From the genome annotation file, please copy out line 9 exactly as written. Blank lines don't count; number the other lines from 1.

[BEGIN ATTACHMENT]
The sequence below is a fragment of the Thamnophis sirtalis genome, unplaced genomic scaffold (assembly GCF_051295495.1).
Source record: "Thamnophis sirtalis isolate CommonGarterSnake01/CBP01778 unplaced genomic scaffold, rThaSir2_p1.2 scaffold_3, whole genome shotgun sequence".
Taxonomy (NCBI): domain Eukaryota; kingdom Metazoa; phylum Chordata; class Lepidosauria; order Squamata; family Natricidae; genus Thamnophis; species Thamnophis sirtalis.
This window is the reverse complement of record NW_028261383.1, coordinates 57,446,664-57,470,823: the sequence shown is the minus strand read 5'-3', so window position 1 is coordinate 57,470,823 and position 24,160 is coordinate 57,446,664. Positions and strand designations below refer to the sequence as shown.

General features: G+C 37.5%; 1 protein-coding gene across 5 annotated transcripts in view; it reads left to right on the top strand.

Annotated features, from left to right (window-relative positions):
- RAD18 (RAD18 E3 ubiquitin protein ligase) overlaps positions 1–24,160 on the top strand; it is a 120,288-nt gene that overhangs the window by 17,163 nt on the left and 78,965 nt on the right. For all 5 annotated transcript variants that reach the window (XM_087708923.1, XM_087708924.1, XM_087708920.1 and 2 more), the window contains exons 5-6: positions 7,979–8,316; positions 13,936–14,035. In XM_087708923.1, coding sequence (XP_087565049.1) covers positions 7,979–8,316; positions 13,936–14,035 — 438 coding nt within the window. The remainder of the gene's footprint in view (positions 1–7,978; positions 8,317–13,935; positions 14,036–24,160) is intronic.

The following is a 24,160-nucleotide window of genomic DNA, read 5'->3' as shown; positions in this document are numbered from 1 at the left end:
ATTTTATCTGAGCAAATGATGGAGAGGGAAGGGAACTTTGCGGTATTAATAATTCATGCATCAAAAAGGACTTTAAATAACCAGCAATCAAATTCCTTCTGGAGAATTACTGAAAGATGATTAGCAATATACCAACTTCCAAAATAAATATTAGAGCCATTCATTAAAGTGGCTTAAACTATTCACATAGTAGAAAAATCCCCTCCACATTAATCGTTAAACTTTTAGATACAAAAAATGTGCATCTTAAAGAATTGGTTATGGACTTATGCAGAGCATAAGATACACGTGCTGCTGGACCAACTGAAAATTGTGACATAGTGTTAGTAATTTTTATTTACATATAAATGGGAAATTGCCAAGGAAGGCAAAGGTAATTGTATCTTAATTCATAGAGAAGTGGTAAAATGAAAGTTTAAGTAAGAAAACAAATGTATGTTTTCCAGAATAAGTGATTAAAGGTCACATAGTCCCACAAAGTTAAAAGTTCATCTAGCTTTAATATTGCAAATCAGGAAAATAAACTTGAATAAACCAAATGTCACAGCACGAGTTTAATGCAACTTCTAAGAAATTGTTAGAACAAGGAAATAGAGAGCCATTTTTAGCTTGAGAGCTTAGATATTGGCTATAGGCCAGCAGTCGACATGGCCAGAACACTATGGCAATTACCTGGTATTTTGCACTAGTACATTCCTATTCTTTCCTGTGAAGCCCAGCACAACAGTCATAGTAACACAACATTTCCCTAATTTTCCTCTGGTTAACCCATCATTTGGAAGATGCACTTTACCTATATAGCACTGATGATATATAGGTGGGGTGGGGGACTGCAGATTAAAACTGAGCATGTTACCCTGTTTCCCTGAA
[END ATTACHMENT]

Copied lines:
ATTTTATCTGAGCAAATGATGGAGAGGGAAGGGAACTTTGCGGTATTAATAATTCATGCATCAAAAAGGACTTTAAATAACCAGCAATCAAATTCCTTCTGGAGAATTACTGAAAGATGATTAGCAATATACCAACTTCCAAAATAAATATTAGAGCCATTCATTAAAGTGGCTTAAACTATTCACATAGTAGAAAAATCCCCTCCACATTAATCGTTAAACTTTTAGATACAAAAAATGTGCATCTTAAAGAATTGGTTATGGACTTATGCAGAGCATAAGATACACGTGCTGCTGGACCAACTGAAAATTGTGACATAGTGTTAGTAATTTTTATTTACATATAAATGGGAAATTGCCAAGGAAGGCAAAGGTAATTGTATCTTAATTCATAGAGAAGTGGTAAAATGAAAGTTTAAGTAAGAAAACAAATGTATGTTTTCCAGAATAAGTGATTAAAGGTCACATAGTCCCACAAAGTTAAAAGTTCATCTAGCTTTAATATTGCAAATCAGGAAAATAAACTTGAATAAACCAAATGTCACAGCACGAGTTTAATGCAACTTCTAAGAAATTGTTAGAACAAGGAAATAGAGAGCCATTTTTAGCTTGAGAGCTTAGATATTGGCTATAGGCCAGCAGTCGACATGGCCAGAACACTATGGCAATTACCTGGTATTTTGCACTAGTACATTCCTATTCTTTCCTGTGAAGCCCAGCACAACAGTCATAGTAACACAACATTTCCCTAATTTTCCTCTGGTTAACCCATCATTTGGAAGATGCACTTTACCTATATAGCACTGATGATATATAGGTGGGGTGGGGGACTGCAGATTAAAACTGAGCATGTTACCCTGTTTCCCTGAA